Jurassic World Evolution is an excellent park builder.
The last time we checked in Jurassic World Evolution, I was only eight hours in — building my first T-Rex on the game’s third island. I’ve since completed the storyline and unlocked the sandbox mode as well as every building and dino available to me. Having not touched the sandbox, I’m sitting comfortably at thirty hours.
The beautiful thing about being thirty hours into Jurassic World is that you can be done — like I am — or you can embrace all you’ve learned and build a Jurassic Park that would put John Hammond to shame.
Jurassic World Evolution has built itself as two completely different experiences. The first — the one I had the most fun with — is the guided experience. As you travel between the game’s five islands, you’re tasked with completing missions and upping your reputation with the three factions: Entertainment, Science, and Security.
As you complete these objectives, you’re given new rewards. Finish one mission and you can build a restaurant or a science center. Because you completed the Science faction’s task on island two, you can build this cool new dinosaur on island four. It’s a system that has you jumping between islands, constantly trying to build the best thing you can with your ever evolving tool set.
Once you earn a five star park rating on the first island — something I was able to achieve about a dozen hours in — you unlock the sandbox island. Here, you can take all of the toys you’ve unlocked across the mission islands and build your own park. You don’t have to worry about reputation and you can turn extreme weather effects on or off. You even have unlimited cash, so you can truly spare no expense in building your Jurassic Park.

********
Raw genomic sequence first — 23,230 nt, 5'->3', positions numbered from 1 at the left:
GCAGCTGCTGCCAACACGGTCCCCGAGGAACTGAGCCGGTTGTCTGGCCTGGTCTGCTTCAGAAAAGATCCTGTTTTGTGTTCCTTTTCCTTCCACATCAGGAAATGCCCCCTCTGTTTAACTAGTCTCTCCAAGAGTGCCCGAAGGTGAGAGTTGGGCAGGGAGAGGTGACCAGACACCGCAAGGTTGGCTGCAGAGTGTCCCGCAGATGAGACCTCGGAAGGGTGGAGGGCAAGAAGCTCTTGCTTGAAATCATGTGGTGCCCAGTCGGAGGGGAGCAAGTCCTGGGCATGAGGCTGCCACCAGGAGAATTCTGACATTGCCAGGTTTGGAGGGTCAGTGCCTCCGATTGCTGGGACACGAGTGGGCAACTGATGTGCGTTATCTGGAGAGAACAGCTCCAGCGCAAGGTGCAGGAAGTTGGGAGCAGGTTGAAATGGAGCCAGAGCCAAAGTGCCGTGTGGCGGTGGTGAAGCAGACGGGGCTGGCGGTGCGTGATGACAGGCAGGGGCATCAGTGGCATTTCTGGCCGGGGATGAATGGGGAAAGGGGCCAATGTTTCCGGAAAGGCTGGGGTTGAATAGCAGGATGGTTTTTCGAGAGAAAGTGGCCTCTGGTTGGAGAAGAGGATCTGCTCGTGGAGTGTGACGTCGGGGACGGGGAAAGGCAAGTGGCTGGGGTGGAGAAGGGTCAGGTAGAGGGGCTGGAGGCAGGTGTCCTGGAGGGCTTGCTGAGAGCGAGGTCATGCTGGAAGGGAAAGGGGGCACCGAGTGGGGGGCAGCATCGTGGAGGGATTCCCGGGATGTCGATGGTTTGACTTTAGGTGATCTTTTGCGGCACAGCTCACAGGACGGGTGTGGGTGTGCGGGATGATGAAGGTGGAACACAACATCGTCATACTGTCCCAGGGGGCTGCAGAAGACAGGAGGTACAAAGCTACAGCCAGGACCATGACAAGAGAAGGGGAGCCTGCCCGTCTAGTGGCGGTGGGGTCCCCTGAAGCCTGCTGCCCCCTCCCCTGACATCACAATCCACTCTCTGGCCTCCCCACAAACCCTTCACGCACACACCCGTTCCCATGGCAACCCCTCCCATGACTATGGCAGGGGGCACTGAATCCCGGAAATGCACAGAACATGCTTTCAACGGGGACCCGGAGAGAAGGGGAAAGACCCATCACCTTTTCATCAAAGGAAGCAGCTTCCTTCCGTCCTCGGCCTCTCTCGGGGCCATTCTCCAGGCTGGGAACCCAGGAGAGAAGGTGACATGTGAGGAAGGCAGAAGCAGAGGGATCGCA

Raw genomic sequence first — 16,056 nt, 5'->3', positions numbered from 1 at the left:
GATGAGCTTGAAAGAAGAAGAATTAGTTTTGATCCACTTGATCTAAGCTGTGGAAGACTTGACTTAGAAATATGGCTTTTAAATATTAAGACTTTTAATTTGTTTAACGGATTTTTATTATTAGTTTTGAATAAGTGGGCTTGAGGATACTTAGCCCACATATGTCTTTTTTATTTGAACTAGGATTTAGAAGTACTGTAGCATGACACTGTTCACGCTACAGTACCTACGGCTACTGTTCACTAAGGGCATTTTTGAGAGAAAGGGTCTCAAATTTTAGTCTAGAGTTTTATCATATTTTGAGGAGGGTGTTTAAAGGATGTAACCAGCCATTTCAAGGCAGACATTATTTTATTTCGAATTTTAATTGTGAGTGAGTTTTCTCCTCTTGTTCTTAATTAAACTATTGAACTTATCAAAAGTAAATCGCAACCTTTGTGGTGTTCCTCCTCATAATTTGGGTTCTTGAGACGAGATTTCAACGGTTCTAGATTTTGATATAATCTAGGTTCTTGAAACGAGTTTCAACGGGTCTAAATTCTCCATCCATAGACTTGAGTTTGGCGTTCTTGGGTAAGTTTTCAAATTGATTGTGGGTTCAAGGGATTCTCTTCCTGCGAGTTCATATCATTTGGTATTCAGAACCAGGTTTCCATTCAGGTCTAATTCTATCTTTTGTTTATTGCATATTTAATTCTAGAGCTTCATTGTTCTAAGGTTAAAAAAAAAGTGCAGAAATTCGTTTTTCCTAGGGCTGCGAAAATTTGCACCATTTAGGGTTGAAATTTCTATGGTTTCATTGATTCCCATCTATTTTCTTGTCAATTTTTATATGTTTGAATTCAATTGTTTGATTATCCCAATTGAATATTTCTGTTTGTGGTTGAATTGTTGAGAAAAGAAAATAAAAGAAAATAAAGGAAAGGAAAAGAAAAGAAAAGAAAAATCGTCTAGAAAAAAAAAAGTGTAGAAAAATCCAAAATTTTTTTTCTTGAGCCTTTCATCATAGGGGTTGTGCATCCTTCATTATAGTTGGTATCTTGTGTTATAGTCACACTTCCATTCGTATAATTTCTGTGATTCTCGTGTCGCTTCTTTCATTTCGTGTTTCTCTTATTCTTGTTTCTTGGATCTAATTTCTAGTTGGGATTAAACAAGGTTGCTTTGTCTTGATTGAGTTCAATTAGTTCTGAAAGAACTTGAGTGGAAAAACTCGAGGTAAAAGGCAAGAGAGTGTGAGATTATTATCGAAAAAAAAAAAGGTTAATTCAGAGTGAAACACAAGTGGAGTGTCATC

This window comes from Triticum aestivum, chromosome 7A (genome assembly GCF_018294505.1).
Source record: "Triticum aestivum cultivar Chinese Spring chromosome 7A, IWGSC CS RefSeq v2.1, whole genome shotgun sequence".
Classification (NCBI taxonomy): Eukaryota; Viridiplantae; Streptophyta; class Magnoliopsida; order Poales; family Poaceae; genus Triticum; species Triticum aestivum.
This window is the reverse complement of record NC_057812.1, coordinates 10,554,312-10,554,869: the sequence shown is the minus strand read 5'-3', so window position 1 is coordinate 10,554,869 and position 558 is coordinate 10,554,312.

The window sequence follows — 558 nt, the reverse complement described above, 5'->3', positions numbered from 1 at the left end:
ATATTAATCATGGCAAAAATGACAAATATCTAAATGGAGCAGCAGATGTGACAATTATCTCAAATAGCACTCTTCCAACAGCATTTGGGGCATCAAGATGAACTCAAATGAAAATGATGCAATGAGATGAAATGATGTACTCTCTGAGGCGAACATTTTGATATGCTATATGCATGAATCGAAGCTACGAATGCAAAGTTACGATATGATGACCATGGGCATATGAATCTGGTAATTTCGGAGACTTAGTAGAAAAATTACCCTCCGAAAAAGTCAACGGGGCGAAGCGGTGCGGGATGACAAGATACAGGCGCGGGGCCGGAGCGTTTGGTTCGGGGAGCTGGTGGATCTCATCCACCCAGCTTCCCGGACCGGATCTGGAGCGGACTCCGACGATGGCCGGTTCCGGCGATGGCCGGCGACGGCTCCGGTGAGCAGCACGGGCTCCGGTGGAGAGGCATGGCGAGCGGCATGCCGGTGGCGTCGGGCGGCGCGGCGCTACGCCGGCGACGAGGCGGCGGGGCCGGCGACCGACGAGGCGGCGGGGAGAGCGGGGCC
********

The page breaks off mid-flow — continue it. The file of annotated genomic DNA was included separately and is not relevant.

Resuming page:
It’s a cool system, and something I could see myself really getting into if I wanted to play the game as a movie simulator or simply loved sandboxes. But right now, Jurassic World Evolution worked perfectly as a management simulator. I need the weather to ruin the things I’ve made, or my employees to sabotage my park. I want a game that throws a monkey wrench in my perfect machine and asks me to fix it.
Jurassic World Evolution provided that experience for me for the entire thirty hours. There are certainly moments of frustration — like when things go so badly that you can’t possibly recover without restarting or walking away and letting your capital rebuild — but more often than not, the challenges that came my way were manageable and preventable.
When I failed a task, I would restart and do it better the next time. In the rare and very frustrating case where I would fail a mission multiple times, I was able to find a solution and solve it after a few more attempts.
Jurassic World Evolution taught me how to build the best park I could through 15 missions. It taught me how to birth my first dinosaur and how to maintain a complex ecosystem of herbivores and carnivores in the same pen. I’m able to look back at where I started and see an exponential change in my Jurassic Park building knowledge.
That’s why I haven’t been lured into the sandbox. I know what I’m able to build when my resources are constrained. The thrill of discovering what is possible with unlimited cash doesn’t appeal to me. It may for you.
This is where Jurassic Park Evolution goes from being a surprisingly well made licensed game to a genuine treasure of a park builder. If you want to feel the Zoo Tycoon rush of building a huge pen of carnivorous beasts only to unleash them on your unsuspecting guests, you can do that. The game not only allows for it, the sandbox mode encourages fun without the risk of penalty.
But the game also provides a more strategic experience for players who have migrated away from total freedom. By being two games in one, Jurassic World Evolution has provided players with a perfect choice regardless of what kind of games make you happy.
Before Jurassic Park was sabotaged and dinosaurs were unleashed, it was built to be an exciting place for families to discover together. Jurassic World Evolution lets you build and maintain that fantasy park, or recreate the movie and watch everyone get eaten.
The choice is yours.